If Wilder had written less famous or less popular plays, I don’t think Steward’s “dubious testimony” would be dismissed so easily. There is a major gap between modern society’s willingness to acknowledge the effeminate Oscar Wilde’s homosexuality and our discomfort in assuming the sexual orientation or desires of a less flamboyant, more traditionally masculine artist like Wilder.
Shorter: I really wish you’d read Secret Historian instead.
Total books read: 18
# of pages read: 1785
# of hours listened: 106
- Cranford by Elizabeth Gaskell (audio): I was freaking out at work because I didn’t have an audio book ready and I couldn’t concentrate. This was a free download from an Amazon promotion for their new Whispersync feature (where qualifying ebooks and audio books sync to the same place when you open one after reading the other) so it was easy to decide to listen to. I probably wouldn’t have, uh, maybe ever read this classic otherwise. It’s an endearing portrait of middle-class life in 19th century England–and then I searched in vain for literary criticism of it to get a better idea of the impact it had.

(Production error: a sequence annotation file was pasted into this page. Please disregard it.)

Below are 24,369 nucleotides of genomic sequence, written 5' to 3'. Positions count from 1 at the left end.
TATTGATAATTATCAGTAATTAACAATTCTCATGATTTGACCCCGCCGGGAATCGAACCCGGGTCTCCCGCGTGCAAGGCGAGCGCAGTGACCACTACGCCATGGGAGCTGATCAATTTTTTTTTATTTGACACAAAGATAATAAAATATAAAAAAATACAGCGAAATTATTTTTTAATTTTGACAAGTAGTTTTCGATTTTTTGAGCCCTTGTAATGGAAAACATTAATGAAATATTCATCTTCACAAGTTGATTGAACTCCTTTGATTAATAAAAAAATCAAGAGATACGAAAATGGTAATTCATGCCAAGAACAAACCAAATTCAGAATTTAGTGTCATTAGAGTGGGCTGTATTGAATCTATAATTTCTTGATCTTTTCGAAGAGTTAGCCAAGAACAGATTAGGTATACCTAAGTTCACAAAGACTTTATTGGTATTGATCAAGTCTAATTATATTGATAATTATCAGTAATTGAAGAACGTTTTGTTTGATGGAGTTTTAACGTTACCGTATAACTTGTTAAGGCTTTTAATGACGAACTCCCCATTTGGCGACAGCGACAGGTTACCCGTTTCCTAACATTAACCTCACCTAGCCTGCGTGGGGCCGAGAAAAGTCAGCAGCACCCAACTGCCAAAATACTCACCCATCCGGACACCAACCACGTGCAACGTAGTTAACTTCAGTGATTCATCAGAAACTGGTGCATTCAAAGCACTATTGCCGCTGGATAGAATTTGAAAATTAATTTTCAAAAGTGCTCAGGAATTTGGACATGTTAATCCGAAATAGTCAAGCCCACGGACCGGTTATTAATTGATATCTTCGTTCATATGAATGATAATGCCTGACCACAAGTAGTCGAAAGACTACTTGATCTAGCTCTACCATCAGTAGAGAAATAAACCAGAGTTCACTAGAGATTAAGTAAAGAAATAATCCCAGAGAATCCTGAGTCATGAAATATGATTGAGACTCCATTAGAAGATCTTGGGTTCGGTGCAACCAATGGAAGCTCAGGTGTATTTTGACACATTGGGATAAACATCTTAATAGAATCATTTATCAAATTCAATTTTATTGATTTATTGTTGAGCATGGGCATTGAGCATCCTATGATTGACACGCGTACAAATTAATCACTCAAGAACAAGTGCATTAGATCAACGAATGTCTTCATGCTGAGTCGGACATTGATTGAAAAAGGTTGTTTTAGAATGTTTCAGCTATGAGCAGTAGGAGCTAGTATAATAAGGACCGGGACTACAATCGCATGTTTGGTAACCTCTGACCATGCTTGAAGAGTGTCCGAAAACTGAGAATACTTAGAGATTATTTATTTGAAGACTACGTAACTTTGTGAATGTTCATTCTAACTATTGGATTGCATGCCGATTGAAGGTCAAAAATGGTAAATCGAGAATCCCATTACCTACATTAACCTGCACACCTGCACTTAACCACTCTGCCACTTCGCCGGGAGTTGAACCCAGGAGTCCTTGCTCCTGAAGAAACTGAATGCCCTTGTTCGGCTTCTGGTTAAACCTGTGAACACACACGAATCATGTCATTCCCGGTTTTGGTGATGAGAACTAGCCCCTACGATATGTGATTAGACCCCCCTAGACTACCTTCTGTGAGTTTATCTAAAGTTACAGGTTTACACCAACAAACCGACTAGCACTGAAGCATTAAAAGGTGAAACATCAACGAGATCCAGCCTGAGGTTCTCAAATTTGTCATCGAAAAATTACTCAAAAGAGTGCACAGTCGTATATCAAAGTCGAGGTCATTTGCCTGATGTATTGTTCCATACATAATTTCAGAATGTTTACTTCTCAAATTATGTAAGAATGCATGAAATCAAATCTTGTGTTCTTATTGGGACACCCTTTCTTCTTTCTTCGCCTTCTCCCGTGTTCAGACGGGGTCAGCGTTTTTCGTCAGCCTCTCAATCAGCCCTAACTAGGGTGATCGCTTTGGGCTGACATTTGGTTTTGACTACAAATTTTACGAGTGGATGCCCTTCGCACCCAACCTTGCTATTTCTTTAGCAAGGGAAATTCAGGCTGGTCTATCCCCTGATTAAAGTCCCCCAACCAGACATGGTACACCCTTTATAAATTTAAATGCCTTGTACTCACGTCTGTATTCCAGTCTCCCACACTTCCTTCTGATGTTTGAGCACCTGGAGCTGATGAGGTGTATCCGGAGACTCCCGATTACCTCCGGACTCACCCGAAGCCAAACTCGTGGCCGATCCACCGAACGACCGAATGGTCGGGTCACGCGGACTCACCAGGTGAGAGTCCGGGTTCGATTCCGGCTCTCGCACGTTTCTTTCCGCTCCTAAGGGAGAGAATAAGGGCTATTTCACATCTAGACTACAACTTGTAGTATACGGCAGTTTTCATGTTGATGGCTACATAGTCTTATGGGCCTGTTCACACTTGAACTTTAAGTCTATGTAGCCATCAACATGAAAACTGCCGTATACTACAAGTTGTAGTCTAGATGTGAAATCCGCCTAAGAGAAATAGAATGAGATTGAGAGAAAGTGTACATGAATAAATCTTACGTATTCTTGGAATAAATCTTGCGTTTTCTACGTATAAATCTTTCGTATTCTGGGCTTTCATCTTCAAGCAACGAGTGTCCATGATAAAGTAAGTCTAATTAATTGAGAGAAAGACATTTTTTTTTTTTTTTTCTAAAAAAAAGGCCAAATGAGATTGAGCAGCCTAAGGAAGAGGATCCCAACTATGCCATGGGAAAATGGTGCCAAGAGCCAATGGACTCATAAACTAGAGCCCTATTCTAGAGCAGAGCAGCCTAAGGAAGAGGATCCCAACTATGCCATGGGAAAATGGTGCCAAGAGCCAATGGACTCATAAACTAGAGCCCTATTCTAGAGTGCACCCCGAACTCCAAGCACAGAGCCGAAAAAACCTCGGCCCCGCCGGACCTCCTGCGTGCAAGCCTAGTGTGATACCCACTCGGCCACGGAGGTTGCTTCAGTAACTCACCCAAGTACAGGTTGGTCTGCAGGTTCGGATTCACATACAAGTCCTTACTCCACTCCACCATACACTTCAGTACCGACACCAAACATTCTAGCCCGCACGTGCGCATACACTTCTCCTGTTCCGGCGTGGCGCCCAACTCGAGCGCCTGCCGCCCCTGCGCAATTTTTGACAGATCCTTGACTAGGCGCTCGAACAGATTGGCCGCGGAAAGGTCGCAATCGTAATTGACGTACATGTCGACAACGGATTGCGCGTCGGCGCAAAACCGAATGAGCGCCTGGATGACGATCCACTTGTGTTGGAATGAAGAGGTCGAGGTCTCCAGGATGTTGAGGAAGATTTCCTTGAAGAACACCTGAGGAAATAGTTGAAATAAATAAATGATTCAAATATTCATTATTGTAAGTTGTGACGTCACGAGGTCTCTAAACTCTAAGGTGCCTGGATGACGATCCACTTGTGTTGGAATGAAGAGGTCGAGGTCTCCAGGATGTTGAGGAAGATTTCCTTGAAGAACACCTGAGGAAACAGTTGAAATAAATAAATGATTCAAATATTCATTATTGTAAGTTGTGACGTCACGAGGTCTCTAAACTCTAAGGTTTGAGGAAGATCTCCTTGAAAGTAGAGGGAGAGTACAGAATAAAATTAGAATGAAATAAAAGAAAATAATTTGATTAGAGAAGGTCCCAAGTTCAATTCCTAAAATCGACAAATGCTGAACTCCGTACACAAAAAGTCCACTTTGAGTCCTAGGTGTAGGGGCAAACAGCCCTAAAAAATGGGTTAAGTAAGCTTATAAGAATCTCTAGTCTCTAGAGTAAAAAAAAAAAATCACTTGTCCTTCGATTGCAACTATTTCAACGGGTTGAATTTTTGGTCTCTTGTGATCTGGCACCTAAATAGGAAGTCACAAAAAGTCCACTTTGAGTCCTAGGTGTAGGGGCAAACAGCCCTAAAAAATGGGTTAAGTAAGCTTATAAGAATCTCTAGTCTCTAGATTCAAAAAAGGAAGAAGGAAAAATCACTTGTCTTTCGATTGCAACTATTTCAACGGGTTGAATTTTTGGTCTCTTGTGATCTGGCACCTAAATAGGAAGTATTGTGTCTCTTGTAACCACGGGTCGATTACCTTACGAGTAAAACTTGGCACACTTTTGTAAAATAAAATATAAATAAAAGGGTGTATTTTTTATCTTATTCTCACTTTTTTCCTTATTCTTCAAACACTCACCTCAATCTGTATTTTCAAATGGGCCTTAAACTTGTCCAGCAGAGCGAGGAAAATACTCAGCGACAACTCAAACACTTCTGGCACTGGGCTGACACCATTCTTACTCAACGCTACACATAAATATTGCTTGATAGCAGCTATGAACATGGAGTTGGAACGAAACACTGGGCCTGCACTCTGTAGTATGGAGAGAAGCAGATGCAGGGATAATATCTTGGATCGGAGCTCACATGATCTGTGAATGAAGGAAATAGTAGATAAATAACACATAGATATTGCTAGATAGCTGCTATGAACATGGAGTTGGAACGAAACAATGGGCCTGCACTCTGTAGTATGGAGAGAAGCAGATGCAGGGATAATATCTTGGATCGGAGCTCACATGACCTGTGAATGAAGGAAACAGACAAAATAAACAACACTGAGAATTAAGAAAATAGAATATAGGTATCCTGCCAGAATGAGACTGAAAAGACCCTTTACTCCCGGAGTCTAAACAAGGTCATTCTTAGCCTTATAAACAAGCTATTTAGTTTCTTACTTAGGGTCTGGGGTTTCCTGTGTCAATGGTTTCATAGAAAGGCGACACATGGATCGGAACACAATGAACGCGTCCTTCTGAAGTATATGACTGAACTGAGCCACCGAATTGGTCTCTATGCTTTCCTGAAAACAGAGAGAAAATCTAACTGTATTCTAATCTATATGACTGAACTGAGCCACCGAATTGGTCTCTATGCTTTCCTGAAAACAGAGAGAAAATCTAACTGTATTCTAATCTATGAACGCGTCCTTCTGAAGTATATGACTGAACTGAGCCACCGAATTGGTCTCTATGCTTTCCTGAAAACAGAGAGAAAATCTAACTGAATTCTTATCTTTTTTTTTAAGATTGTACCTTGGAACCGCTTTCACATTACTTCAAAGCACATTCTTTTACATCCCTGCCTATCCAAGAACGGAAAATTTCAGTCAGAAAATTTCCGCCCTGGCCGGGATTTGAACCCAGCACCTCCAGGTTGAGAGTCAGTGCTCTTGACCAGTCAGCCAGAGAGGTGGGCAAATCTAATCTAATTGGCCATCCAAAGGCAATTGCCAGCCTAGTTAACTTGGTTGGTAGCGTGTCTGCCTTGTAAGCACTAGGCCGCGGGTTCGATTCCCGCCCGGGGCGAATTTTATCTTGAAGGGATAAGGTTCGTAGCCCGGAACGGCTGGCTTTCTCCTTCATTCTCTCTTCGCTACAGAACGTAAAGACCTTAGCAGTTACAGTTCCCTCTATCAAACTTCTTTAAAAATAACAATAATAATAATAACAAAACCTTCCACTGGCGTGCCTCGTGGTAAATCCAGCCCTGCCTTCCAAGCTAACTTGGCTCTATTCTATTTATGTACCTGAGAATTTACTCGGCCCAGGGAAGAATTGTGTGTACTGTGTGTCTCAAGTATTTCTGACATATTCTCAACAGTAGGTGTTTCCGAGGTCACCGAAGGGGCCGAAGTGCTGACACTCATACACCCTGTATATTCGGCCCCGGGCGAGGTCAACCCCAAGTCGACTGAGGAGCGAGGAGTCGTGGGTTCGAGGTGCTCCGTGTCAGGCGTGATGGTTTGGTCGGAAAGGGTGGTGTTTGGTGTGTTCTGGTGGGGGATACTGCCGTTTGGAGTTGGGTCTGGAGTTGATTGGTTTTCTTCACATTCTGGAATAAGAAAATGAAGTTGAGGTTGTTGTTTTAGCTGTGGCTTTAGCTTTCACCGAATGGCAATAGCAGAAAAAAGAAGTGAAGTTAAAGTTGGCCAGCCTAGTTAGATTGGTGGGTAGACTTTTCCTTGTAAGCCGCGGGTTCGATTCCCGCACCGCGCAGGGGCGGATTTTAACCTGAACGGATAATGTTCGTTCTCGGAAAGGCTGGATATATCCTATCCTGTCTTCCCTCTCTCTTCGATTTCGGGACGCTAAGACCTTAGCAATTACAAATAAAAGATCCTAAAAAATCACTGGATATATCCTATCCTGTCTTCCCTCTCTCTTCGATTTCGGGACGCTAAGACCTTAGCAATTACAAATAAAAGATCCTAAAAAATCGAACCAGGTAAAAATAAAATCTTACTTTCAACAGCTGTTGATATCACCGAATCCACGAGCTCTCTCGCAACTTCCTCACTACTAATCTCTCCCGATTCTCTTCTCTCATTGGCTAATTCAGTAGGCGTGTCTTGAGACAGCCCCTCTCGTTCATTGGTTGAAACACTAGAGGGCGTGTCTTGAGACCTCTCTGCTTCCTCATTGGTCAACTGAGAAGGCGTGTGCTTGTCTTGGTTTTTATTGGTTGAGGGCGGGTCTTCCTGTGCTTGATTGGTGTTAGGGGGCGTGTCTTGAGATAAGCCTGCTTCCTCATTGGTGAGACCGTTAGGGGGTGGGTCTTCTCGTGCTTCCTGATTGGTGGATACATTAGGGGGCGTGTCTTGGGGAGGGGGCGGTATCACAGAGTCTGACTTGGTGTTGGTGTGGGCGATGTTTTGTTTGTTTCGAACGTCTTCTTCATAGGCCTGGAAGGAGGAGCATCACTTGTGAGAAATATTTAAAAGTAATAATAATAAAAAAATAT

- The Wonderful Wizard of Oz by L. Frank Baum (audio): Another free audio book from Amazon. It’s read by Anne Hathaway, an actress I generally feel meh to yick about, but she does a really good job.
- Heart of Darkness by Joesph Conrad (audio): Yet another free Amazon book. Shorter version: WHITE IS GOOD BLACK IS BAD. Yikes. I immediately read Chinua Achebe’s famous response and felt much better for it.
- Love, In Theory by E.J. Levy
- The Adventures of Huckleberry Finn by Mark Twain (audio): Free amazon audio book, read by Elijiah Wood. I pretended to read this book in high school so I finally gave it a chance. I am not a fan, although Wood narrates it really well.
- Seconds Away (Mickey Bolitar, #2) by Harlan Coben: Readathon mystery fun.
- You Know When the Men Are Gone by Siobhan Fallon (audio): My general response: meh.
- Diary by Chuck Palahniuk (audio): Enjoyable fun, performed excellently by Martha Plimpton. Hey did you know Palahniuk is gay? Cool cool cool.
- The Grave Tattoo by Val McDermid (audio): My second attempt at a McDermid mystery. I just don’t think she’s the one for me.